A PLAN to pump waste water from a Catherine Hill Bay residential development into a beachside lagoon poses "unacceptable risks" and should not be approved, says the NSW Environment Protection Authority.
The state’s Independent Pricing and Regulatory Tribunal is considering Catherine Hill Bay Water Utility’s application to vary its network operator’s licence for the ‘Beaches’ development on the South Wallarah Peninsula.
If approved, excess recycled water from the on-site effluent treatment process would be discharged via an off-site watercourse that runs into a lagoon on Catherine Hill Bay beach.
More than 190 submissions – made public earlier this week – were lodged to IPART before the May 9 closure, with the EPA, Lake Macquarie City Council and NSW Health among those to make submissions.
Upon review, IPART will provide a recommendation to the NSW Energy and Utilities Minister on whether the proposal should proceed.
It comes as Catherine Hill Bay Boardriders Club plans for a protest at the beachside lagoon on Sunday at 10am.
At the forefront of concerns are environmental health risks, outlined in submissions from the EPA and Lake Macquarie City Council, who both recommended the project not go ahead.
However, NSW Heath indicated in their submission the proposed changes would not present a risk to public health if treatment processes remained as planned.
Catherine Hill Bay Water Utility Pty Ltd (CHBWU), who run a sewage treatment plant and sewage reticulation network servicing the ‘Beaches’ subdivision, said their recycled water is “highly treated using a multi-stage process with high-tech filters so fine that an individual virus cannot pass”. The utility says it differs from treated effluent, which it says is “poorly-treated unfiltered water from traditional sewage plants and contains a high number of pathogens, bacteria and viruses.”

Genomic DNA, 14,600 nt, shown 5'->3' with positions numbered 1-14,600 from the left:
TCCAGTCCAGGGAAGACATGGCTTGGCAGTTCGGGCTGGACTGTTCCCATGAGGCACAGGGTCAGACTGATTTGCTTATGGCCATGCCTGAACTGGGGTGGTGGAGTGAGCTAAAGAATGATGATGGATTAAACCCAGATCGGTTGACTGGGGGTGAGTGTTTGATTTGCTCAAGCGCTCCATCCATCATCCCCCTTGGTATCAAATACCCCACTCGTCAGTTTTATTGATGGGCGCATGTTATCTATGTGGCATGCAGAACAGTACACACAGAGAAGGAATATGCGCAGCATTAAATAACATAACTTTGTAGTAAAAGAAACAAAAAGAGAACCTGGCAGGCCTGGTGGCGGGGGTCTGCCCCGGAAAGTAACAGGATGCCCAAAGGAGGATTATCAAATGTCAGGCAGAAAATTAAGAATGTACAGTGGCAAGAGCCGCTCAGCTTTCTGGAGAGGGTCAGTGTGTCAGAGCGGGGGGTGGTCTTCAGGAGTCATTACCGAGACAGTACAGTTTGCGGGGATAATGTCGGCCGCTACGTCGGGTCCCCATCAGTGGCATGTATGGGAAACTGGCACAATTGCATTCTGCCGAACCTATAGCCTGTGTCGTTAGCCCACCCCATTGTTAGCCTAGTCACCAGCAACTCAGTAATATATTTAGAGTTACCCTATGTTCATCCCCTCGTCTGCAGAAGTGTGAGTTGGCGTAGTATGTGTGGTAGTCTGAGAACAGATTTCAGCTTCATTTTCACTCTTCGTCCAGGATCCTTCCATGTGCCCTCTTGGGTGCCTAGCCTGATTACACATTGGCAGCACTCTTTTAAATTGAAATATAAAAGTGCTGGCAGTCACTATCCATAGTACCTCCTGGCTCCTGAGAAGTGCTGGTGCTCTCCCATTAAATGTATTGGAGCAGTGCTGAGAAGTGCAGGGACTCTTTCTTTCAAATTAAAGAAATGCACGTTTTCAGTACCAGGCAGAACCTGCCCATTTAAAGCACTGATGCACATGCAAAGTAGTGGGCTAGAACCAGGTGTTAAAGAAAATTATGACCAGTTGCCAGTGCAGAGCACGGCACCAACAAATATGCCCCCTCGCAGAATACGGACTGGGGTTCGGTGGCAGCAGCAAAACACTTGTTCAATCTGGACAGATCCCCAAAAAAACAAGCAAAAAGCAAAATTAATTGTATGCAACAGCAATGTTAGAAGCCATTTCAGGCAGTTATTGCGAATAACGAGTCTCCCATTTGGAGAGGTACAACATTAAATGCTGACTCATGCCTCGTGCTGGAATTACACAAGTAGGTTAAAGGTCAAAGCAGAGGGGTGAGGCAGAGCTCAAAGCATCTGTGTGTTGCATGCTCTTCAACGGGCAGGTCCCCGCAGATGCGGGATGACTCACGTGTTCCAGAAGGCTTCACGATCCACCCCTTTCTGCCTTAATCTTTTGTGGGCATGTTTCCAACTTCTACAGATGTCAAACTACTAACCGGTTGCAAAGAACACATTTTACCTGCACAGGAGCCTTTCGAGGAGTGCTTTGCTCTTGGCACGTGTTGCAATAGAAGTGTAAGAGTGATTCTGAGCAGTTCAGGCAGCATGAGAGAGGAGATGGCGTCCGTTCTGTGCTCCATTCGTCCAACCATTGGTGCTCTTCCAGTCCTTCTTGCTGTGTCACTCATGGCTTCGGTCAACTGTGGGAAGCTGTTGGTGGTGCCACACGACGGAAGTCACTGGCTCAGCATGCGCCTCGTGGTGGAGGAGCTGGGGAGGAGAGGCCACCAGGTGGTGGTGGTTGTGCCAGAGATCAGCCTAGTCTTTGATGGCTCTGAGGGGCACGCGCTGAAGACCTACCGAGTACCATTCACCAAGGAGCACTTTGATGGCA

Excess recycled water is currently pumped onto land which is slated for stages six and seven of the Rose Group development.
It means the company needed to find a new place for the excess water.
The utility wants to discharge the excess water into a lagoon which opens to the ocean on Catherine Hill Bay beach.
“The Catherine Hill Bay scheme only produces high-quality recycled Water which the Department of Health agrees poses ‘no health risk’,” a CHBWU spokesperson said on Friday. “The recycled water at Catherine Hill Bay is already used by residents to water their vegetable gardens and wash their clothes, among other things.”
However, the EPA’s submission states the proposal poses “unacceptable risks at this point in time” with the applicant having “not followed an appropriate assessment pathway to properly assess and address” certain risks. Listed as an environmental risk, the applicant had “not adequately characterised the discharges or assessed the potential risks of these discharges” and “not provided sufficient information on the proposed treatment systems, discharge management and mitigation measures required to address any potential risks”.
The EPA argued there could be a public health risk but admitted NSW Health was the determining authority.